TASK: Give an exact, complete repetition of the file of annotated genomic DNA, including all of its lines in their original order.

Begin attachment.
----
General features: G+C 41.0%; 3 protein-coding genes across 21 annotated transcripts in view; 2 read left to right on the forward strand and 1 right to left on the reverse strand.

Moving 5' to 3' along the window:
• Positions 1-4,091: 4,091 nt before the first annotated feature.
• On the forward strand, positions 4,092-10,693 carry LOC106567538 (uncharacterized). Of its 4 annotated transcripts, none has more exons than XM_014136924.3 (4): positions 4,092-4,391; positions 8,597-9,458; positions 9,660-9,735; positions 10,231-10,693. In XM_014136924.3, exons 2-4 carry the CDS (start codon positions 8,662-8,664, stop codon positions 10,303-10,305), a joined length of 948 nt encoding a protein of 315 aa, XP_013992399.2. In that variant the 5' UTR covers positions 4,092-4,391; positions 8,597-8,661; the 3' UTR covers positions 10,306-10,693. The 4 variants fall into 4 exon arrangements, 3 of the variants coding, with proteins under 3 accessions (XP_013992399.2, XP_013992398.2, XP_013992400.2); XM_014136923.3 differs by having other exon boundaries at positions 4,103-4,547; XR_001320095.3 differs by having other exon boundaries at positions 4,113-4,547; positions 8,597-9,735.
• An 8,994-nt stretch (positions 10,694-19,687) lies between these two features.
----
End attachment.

General features: G+C 41.0%; 3 protein-coding genes across 21 annotated transcripts in view; 2 read left to right on the forward strand and 1 right to left on the reverse strand.

Moving 5' to 3' along the window:
• Positions 1-4,091: 4,091 nt before the first annotated feature.
• On the forward strand, positions 4,092-10,693 carry LOC106567538 (uncharacterized). Of its 4 annotated transcripts, none has more exons than XM_014136924.3 (4): positions 4,092-4,391; positions 8,597-9,458; positions 9,660-9,735; positions 10,231-10,693. In XM_014136924.3, exons 2-4 carry the CDS (start codon positions 8,662-8,664, stop codon positions 10,303-10,305), a joined length of 948 nt encoding a protein of 315 aa, XP_013992399.2. In that variant the 5' UTR covers positions 4,092-4,391; positions 8,597-8,661; the 3' UTR covers positions 10,306-10,693. The 4 variants fall into 4 exon arrangements, 3 of the variants coding, with proteins under 3 accessions (XP_013992399.2, XP_013992398.2, XP_013992400.2); XM_014136923.3 differs by having other exon boundaries at positions 4,103-4,547; XR_001320095.3 differs by having other exon boundaries at positions 4,113-4,547; positions 8,597-9,735.
• An 8,994-nt stretch (positions 10,694-19,687) lies between these two features.